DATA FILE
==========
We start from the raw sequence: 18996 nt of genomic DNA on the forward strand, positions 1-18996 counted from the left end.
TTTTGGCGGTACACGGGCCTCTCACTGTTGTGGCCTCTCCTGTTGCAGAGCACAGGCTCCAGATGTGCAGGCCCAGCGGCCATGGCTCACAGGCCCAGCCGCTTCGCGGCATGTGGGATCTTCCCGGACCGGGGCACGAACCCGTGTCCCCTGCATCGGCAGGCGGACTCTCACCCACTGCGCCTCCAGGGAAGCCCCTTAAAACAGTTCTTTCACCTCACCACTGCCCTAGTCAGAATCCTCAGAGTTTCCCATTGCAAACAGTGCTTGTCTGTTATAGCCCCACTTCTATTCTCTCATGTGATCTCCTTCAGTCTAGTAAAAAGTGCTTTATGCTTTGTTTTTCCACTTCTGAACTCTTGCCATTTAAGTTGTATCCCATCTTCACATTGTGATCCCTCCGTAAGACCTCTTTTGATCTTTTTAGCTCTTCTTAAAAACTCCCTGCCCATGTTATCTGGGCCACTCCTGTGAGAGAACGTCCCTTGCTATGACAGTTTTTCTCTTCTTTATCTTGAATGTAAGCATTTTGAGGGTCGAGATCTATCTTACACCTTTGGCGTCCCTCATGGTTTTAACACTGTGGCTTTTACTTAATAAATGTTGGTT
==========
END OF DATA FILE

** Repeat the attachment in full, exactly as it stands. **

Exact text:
We start from the raw sequence: 18996 nt of genomic DNA on the forward strand, positions 1-18996 counted from the left end.
TTTTGGCGGTACACGGGCCTCTCACTGTTGTGGCCTCTCCTGTTGCAGAGCACAGGCTCCAGATGTGCAGGCCCAGCGGCCATGGCTCACAGGCCCAGCCGCTTCGCGGCATGTGGGATCTTCCCGGACCGGGGCACGAACCCGTGTCCCCTGCATCGGCAGGCGGACTCTCACCCACTGCGCCTCCAGGGAAGCCCCTTAAAACAGTTCTTTCACCTCACCACTGCCCTAGTCAGAATCCTCAGAGTTTCCCATTGCAAACAGTGCTTGTCTGTTATAGCCCCACTTCTATTCTCTCATGTGATCTCCTTCAGTCTAGTAAAAAGTGCTTTATGCTTTGTTTTTCCACTTCTGAACTCTTGCCATTTAAGTTGTATCCCATCTTCACATTGTGATCCCTCCGTAAGACCTCTTTTGATCTTTTTAGCTCTTCTTAAAAACTCCCTGCCCATGTTATCTGGGCCACTCCTGTGAGAGAACGTCCCTTGCTATGACAGTTTTTCTCTTCTTTATCTTGAATGTAAGCATTTTGAGGGTCGAGATCTATCTTACACCTTTGGCGTCCCTCATGGTTTTAACACTGTGGCTTTTACTTAATAAATGTTGGTT